- Scientists create flexible apatite
- Anti-Japanese protests accelerate in China
- 20% fall in Chinese tourists predicted
- A LOT more centenarians
- OKI accounting scandal hits their books

=> Scientists create flexible apatite

In a major breakthrough, researchers at Kinki University
have created an all-apatite sheet which can be applied to
individual teeth to protect them against decay. The new
technology will allow dentists to apply new layers of
tooth enamel on teeth that are starting to decay, and
restore the teeth to their original condition. The film can
also be colored, so that yellowed teeth can be covered with
white enamel and look attractive again. The sheet is formed
by firing lasers at blocks of hydroxyapatite and causing
individual particles to fall out and build up on a salt
substrate. They are then heated to crystallize, the salt is
removed, and the resulting film put on to a paper backing,
ready for application. Scientists say it will be about 3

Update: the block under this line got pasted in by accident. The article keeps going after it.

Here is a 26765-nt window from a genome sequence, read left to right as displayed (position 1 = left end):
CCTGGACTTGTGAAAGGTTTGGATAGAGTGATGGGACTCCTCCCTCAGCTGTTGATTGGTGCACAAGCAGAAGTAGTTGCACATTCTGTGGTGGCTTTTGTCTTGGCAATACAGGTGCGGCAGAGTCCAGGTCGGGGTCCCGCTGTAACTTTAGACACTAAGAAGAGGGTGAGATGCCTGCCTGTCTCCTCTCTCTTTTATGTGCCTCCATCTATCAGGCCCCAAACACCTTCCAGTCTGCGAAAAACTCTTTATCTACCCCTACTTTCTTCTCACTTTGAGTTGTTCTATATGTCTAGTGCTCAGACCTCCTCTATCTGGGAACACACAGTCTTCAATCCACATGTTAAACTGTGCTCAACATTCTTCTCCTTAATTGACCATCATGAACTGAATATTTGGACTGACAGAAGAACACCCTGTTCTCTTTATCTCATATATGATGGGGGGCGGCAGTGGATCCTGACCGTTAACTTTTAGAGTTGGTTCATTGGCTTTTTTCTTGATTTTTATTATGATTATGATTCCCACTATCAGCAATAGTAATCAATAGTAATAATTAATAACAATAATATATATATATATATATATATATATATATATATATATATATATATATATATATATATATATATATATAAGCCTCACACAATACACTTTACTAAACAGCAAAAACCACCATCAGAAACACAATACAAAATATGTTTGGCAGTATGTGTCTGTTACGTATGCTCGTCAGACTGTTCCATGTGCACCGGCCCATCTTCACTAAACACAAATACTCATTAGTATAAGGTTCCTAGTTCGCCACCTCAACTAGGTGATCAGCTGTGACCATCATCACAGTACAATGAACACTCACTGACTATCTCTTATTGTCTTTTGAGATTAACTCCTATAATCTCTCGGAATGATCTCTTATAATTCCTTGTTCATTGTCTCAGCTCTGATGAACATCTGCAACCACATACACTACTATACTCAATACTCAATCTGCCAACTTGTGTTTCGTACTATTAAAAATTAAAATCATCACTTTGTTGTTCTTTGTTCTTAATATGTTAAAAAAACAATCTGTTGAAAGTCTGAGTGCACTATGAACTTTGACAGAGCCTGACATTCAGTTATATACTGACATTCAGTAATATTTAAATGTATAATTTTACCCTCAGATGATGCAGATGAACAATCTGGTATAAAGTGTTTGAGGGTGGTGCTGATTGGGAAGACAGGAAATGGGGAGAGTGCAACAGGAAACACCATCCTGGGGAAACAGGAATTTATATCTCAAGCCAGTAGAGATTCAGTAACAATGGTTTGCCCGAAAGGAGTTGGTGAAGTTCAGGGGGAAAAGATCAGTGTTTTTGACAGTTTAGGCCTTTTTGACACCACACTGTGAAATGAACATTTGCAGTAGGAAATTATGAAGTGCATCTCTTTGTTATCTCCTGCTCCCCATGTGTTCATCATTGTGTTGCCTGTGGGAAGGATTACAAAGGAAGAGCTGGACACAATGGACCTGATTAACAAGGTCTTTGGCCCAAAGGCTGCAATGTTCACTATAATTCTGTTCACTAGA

years before the technology is available for cosmetic
surgery and 5 years before it is used for prevention of
tooth decay. ***Ed: Amazing stuff -- this will be one very
valuable patent for the researchers involved.** (Source: TT
commentary from, Sep 16, 2012)

=> Anti-Japanese protests accelerate in China

Friction over the Senkaku islands, coupled with the chest
beating that typically accompanies the 5-year hand-over of
leadership in the Chinese communist party, have made for a
potent mix this week. On Saturday and Sunday, rioters in a
number of cities have been attacking drivers of Japanese
cars, looting Japanese stores and restaurants, and
attacking Japanese factories. Protestors have also been
pelting the Japanese embassy in Beijing with eggs and
rocks. ***Ed: In other reports, Japanese newspapers are
saying that up to JPY2bn of goods have been looted so far.
Perhaps one more reason for Japanese retailers to start
thinking about "localizing" their brands and factories to
diversify away from China.** (Source: TT commentary from, Sep 15, 2012)

=> 20% fall in Chinese tourists predicted

The Senkaku Islands spat highlights the capriciousness of